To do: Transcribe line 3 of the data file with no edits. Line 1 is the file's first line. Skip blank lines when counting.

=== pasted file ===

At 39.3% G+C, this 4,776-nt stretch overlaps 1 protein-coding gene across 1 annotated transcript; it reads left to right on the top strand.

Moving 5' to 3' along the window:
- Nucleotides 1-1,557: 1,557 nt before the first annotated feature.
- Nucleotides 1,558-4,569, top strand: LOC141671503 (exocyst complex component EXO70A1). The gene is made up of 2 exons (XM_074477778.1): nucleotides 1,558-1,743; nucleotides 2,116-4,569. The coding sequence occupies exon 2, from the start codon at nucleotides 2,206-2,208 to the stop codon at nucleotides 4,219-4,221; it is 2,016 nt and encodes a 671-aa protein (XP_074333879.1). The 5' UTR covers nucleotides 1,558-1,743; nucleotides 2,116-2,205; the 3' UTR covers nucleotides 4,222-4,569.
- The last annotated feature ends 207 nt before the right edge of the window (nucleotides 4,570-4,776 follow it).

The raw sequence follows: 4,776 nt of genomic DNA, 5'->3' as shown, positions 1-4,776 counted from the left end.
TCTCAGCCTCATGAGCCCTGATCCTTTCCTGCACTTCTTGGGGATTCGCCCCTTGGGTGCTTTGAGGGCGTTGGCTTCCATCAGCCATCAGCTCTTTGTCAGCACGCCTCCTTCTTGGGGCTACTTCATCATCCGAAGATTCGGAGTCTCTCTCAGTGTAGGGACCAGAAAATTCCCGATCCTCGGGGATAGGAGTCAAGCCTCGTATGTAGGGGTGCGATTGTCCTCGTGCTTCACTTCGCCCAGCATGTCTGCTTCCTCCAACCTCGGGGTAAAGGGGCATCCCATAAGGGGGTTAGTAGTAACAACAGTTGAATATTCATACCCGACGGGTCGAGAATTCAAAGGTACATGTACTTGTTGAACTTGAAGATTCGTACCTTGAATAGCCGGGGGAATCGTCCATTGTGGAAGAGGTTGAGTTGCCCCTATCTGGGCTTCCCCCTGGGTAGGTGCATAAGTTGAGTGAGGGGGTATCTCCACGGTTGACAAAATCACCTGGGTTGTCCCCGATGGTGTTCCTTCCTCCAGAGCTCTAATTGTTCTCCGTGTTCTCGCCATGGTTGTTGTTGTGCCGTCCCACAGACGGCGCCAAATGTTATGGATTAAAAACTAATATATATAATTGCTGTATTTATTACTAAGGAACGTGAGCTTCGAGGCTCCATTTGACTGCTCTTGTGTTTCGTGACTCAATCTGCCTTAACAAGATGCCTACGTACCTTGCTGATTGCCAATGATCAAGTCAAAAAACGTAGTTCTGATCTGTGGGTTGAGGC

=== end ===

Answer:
- Nucleotides 1-1,557: 1,557 nt before the first annotated feature.